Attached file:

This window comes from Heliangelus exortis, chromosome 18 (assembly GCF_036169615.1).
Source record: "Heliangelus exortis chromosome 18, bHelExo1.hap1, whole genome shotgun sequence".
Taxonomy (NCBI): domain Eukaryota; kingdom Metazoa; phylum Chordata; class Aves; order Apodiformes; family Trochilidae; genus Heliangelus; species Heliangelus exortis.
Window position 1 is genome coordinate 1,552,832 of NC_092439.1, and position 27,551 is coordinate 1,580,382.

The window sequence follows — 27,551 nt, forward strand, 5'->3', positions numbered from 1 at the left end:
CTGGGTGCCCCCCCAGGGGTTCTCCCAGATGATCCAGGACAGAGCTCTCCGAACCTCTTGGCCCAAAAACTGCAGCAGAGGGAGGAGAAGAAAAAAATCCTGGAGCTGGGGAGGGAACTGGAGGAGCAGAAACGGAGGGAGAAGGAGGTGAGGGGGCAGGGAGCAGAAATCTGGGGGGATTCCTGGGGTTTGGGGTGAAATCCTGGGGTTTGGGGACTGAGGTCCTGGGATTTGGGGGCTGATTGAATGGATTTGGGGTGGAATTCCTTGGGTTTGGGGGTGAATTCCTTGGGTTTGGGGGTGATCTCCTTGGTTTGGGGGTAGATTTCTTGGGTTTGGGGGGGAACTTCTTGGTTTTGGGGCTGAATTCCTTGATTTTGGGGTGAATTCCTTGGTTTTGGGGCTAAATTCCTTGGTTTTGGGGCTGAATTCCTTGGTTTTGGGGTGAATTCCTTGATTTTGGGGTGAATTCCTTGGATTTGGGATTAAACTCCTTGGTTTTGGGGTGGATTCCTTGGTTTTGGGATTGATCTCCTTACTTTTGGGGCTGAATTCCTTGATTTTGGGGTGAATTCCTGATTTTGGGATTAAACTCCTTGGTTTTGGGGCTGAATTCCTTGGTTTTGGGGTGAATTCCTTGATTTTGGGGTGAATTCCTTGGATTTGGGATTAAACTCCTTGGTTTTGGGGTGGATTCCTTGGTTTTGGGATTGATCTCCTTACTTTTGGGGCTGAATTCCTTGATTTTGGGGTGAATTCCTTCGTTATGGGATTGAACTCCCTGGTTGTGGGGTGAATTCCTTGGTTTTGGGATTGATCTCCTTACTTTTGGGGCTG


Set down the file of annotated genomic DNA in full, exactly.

This window comes from Heliangelus exortis, chromosome 18 (assembly GCF_036169615.1).
Source record: "Heliangelus exortis chromosome 18, bHelExo1.hap1, whole genome shotgun sequence".
Taxonomy (NCBI): domain Eukaryota; kingdom Metazoa; phylum Chordata; class Aves; order Apodiformes; family Trochilidae; genus Heliangelus; species Heliangelus exortis.
Window position 1 is genome coordinate 1,552,832 of NC_092439.1, and position 27,551 is coordinate 1,580,382.

The window sequence follows — 27,551 nt, forward strand, 5'->3', positions numbered from 1 at the left end:
CTGGGTGCCCCCCCAGGGGTTCTCCCAGATGATCCAGGACAGAGCTCTCCGAACCTCTTGGCCCAAAAACTGCAGCAGAGGGAGGAGAAGAAAAAAATCCTGGAGCTGGGGAGGGAACTGGAGGAGCAGAAACGGAGGGAGAAGGAGGTGAGGGGGCAGGGAGCAGAAATCTGGGGGGATTCCTGGGGTTTGGGGTGAAATCCTGGGGTTTGGGGACTGAGGTCCTGGGATTTGGGGGCTGATTGAATGGATTTGGGGTGGAATTCCTTGGGTTTGGGGGTGAATTCCTTGGGTTTGGGGGTGATCTCCTTGGTTTGGGGGTAGATTTCTTGGGTTTGGGGGGGAACTTCTTGGTTTTGGGGCTGAATTCCTTGATTTTGGGGTGAATTCCTTGGTTTTGGGGCTAAATTCCTTGGTTTTGGGGCTGAATTCCTTGGTTTTGGGGTGAATTCCTTGATTTTGGGGTGAATTCCTTGGATTTGGGATTAAACTCCTTGGTTTTGGGGTGGATTCCTTGGTTTTGGGATTGATCTCCTTACTTTTGGGGCTGAATTCCTTGATTTTGGGGTGAATTCCTGATTTTGGGATTAAACTCCTTGGTTTTGGGGCTGAATTCCTTGGTTTTGGGGTGAATTCCTTGATTTTGGGGTGAATTCCTTGGATTTGGGATTAAACTCCTTGGTTTTGGGGTGGATTCCTTGGTTTTGGGATTGATCTCCTTACTTTTGGGGCTGAATTCCTTGATTTTGGGGTGAATTCCTTCGTTATGGGATTGAACTCCCTGGTTGTGGGGTGAATTCCTTGGTTTTGGGATTGATCTCCTTACTTTTGGGGCTG